Mary Jane Departs

My friend, Mary Jane, called this morning. As I expected, she and her husband have decided to move over to the west coast of Florida. The draw to the west coast for these new grandparents is that of being nearer to family and helping to care for their daughter’s first child. They would be leaving in a few months.

MaryJane_and_MaryannDevastated is probably the best word to describe my feelings. We have been friends for seventeen years, never far from each other and always available via texting, phone calls and e-mails. These forms of communication now would have to substitute for our frequent lunches together and afternoon cups of coffee.

I remember the first time we met. My next-door neighbors, Bob and Betty, had told me about Mary Jane. When I traveled down to Florida from Chicago, my little dog, Herschell, came with me. First, as a puppy in his tiny crate and later as a fully grown dog, flying in the cargo “hold” of the plane. Bob and Betty urged me to meet Mary Jane because she was the “dog walker” in our neighborhood.

That first day, she came strolling by with three leashes in her hands, plastic baggies tucked into both pockets and a smile on her face. We greeted each other warmly and started off on the first of our many walks. I think our love of animals was the common magnet as was our love of reading. Dogs and books drew us together, forming a solid friendship. But the real magnet was that we genuinely liked each other.

I try to think of all the times we shared our lives. Kids, surgeries, husbands, my dating stories, sisters, grandchildren and everyday events filled hours of long walks with the dogs. Herschell learned to keep up with Bowser, her golden retriever; Nike, her Jack Russell and Sushi, a mix she adopted while living in Okinawa years before. Herschell and I often waited at the end of my driveway and Mary Jane picked us up as she came by and we continued our walk. Sometimes we did this three times a day, yet never tired of each other’s company. We always had something to talk about!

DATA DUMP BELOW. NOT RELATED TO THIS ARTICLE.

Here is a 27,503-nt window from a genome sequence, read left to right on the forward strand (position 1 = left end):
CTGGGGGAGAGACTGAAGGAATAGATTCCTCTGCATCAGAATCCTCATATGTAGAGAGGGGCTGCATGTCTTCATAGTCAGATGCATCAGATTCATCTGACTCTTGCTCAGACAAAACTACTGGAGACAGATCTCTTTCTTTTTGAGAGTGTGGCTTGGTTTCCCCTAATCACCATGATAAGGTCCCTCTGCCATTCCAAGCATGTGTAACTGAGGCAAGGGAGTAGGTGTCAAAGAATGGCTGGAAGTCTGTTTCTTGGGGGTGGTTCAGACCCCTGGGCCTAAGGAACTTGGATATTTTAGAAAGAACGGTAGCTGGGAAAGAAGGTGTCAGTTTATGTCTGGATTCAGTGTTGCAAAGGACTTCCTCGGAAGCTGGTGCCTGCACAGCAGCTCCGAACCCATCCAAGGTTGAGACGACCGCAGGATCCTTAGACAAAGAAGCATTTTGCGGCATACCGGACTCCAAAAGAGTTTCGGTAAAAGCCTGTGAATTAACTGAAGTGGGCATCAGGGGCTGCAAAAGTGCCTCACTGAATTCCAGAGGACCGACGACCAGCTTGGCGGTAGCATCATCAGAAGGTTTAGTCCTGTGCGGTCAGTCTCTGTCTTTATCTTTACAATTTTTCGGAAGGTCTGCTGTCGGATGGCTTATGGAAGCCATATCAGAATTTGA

An experience that I must mention is when Herschell, on an evening walk, decided — in his puppyhood — to eat a road kill. He found a nasty-looking, dead toad laying in the gravel and before I could kick its body aside, Herschell had it in his mouth, quickly swallowing it whole. Mary Jane immediately said that this could make him extremely ill. I was very scared and believed her comment. After all, she was a retired nurse!

When we got home she asked me for a bottle of Hydrogen Peroxide. I dutifully filled her request, thinking she would dab Herschell’s mouth with this often helpful product. Instead, I was told to hold my puppy’s head still, and force his mouth open as she poured it down his throat. I don’t know who felt worse, me or my dog. I was horrified — as was Herschell!

After much agitation, the contents of his stomach spilled out — including Mr. Frog who had become inflated because of all the liquid in Herschell’s stomach. I think even my dog was surprised to see this.

Needless to say, Herschell kept his distance for a few days when Mary Jane picked us up for our walks. Slowly, he edged closer and eventually she regained his trust. He must have learned a lesson because he never ate Florida “stuff” again. Hmmmm…….what a story!

I think that as we age, our really close friends become even closer. That is why when something changes those relationships, like moving away or even death, our lives take a different direction. Mary Jane is one of those friends — so I needed to write this story. In its own way, this could be a love story.

I truly want to say Thank You to her! She knows that writing is my “cup of tea” and she is one of my most avid, enthusiastic readers! So, this one is for you, Mary Jane. Though our communication will now be different . . . it really will not be. In other words, I know you are always there . . . just not nearby!

About the Author

Maryann Hartzell-Curran, a retired educator and counselor, has written a personal account of her journey through the first year of grieving the loss of her husband in her book, “From We to Me,” to help support those who have suffered the loss of a loved one.
Maryann founded a successful family therapy practice and taught in the public and private sectors. She also founded and directed a church-based preschool in Lombard, Ill., and gained experience working with the elderly as director of a senior dining center. She has a bachelor’s degree in education from the University of Wisconsin and a master’s degree in counseling from Illinois Benedictine University.

Comments (1)

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  1. Barbara Powell says:

    Loved the story. I too have a friend of fifty years and even though we don’t see each other much, we can pick up and converse as if it was yesterday. Good and loyal friends are hard to come by and even harder to lose.

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